RM(1) BSD Reference Manual RM(1)
rm - remove directory entries
rm [-f | -i] [-dPRrv] file ...
The rm utility attempts to remove the non-directory type files specified on the command line. If the permissions of the file do not permit writ- ing, and the standard input device is a terminal, the user is prompted (on the standard error output) for confirmation. The options are as follows: -d Attempt to remove directories as well as other types of files. -f Attempt to remove the files without prompting for confirmation, regardless of the file's permissions. If the file does not exist, do not display a diagnostic message or modify the exit status to reflect an error. The -f option overrides any previous -i op- tions. -i Request confirmation before attempting to remove each file, re- gardless of the file's permissions, or whether or not the stan- dard input device is a terminal. The -i option overrides any pre- vious -f options. -P Overwrite regular files before deleting them. Files are overwrit- ten three times, first with the byte pattern 0xAA, then 0x55, and then with random data, before they are deleted. Some care is tak- en to ensure that the data are actually written to disk, but this cannot be guaranteed, even on traditional filesystems; on log- structured filesystems or if any block-journaling scheme is in use, this option is completely useless. If the file cannot be overwritten, it will not be removed. Files with multiple links will not be overwritten. If the -f op- tion is given, they will still be removed, otherwise, they will remain untouched. Entries are renamed to the basename "rm.XXXXXXXX" (where 'X' are generated randomly) within the same parent directory before re- moving, if the length of the generated total pathname will not overflow the buffer. This prevents recovery of (almost) all basenames as well. -R Attempt to remove the file hierarchy rooted in each file argu- ment. The -R option implies the -d option. If the -i option is specified, the user is prompted for confirmation before each directory's contents are processed (as well as before the attempt is made to remove the directory). If the user does not respond affirmatively, the file hierarchy rooted in that directory is skipped. -r Equivalent to -R. -v Cause rm to be verbose, showing files as they are processed. The rm utility removes symbolic links, not the files referenced by the links. It is an error to attempt to remove the files "." or "..". It is forbid- den to remove the file ".." merely to avoid the antisocial consequences of inadvertently doing something like "rm -r .*". The rm utility exits 0 if all of the named files or file hierarchies were removed, or if the -f option was specified and all of the existing files or file hierarchies were removed. If an error occurs, rm exits with a value >0.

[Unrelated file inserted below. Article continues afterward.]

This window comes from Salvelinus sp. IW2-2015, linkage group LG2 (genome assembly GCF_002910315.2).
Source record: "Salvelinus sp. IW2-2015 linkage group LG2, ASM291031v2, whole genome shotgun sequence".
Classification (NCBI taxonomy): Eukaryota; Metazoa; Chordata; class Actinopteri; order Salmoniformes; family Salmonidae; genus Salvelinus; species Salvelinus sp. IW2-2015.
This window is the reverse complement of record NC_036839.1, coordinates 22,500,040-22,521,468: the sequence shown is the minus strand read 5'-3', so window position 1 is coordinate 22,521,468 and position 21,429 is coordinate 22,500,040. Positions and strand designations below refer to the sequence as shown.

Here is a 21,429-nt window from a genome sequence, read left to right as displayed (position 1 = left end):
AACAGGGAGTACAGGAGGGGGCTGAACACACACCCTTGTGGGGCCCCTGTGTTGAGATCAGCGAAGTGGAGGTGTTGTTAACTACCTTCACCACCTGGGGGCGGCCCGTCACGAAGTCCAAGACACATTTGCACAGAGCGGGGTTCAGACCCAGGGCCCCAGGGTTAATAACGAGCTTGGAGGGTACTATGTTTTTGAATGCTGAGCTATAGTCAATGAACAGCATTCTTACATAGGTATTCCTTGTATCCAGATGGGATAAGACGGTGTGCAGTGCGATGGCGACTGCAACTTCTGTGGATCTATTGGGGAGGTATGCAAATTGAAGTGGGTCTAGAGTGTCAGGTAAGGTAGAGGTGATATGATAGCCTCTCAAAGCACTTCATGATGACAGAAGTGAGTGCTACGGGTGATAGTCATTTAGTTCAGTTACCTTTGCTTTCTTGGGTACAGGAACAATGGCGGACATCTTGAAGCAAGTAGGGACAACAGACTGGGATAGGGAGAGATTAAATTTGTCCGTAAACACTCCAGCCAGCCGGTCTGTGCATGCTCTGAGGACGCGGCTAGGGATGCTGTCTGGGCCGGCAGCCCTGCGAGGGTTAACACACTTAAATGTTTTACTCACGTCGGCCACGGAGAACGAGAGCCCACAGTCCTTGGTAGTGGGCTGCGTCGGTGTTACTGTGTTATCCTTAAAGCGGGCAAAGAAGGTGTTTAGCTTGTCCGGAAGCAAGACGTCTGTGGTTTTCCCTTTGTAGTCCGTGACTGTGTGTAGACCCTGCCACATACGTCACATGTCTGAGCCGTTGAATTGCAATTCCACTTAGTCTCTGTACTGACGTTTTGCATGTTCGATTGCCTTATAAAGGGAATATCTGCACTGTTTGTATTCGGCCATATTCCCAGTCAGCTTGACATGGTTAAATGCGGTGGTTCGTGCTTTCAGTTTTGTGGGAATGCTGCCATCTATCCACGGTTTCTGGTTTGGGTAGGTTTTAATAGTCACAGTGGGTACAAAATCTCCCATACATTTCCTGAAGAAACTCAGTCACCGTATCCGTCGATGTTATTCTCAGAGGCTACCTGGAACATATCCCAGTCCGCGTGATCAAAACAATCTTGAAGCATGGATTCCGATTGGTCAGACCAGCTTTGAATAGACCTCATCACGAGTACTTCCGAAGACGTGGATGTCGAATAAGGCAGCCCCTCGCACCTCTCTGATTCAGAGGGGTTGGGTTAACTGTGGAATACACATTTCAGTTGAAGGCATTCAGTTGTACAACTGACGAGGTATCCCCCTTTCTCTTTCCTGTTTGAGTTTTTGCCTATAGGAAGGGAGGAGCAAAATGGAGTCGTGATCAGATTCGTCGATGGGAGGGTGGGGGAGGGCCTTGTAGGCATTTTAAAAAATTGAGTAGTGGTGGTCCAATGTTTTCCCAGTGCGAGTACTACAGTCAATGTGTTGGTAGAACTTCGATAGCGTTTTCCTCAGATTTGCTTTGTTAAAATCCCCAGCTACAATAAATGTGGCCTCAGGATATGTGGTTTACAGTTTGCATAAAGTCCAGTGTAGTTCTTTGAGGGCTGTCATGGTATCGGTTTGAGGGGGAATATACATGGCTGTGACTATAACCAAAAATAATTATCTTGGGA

Recursively remove all files contained within the foobar directory hierarchy: $ rm -rf foobar rm uses getopt(3) standard argument processing. Removing filenames that begin with a dash (e.g., -file) in the current directory which might oth- erwise be taken as option flags to rm can be accomplished as follows: rm -- -file or rm ./-file
rmdir(1), unlink(2), arc4random(3), fts(3), getopt(3), symlink(7)
The rm utility differs from historical implementations in that the -f op- tion only masks attempts to remove non-existent files instead of masking a large variety of errors. Also, historical BSD implementations prompted on the standard output, not the standard error output. The interactive mode used to be a dsw command, a carryover from the an- cient past with an amusing etymology. The rm utility is almost IEEE Std 1003.2 ("POSIX.2") compatible, except that POSIX requires rm to act like rmdir(1) when the file specified is a directory. This implementation requires the -d option if such behavior is desired. This follows the historical behavior of rm with respect to directories. The -v option is an extension. The -P option attempts to conform to U.S. DoD 5220-22.M, "National Indus- trial Security Program Operating Manual" ("NISPOM") as updated by Change 2 and the July 23, 2003 "Clearing & Sanitization Matrix". However, unlike earlier revisions of NISPOM, the 2003 matrix imposes requirements which make it clear that the standard does not and can not apply to the erasure of individual files, in particular requirements relating to spare sector management for an entire magnetic disk. Because these requirements are not met, the -P option does not conform to the standard.
An rm command appeared in Version 1 AT&T UNIX. Modification of the -P option to overwrite with random content and rename entries to random filenames before removal appeared in MirOS #10.
The -P option assumes that the underlying file system is a fixed-block file system. FFS is a fixed-block file system, LFS is not. In addition, only regular files are overwritten, other types of files are not. Recent research indicates that as many as 35 overwrite passes with carefully chosen data patterns may be necessary to actually prevent recovery of data from a magnetic disk. Thus the -P option is likely both insufficient for its design purpose and far too costly for default operation. However, it will at least prevent the recovery of data from FFS volumes with fsdb(8). MirOS BSD #10-current January 17, 2009 2
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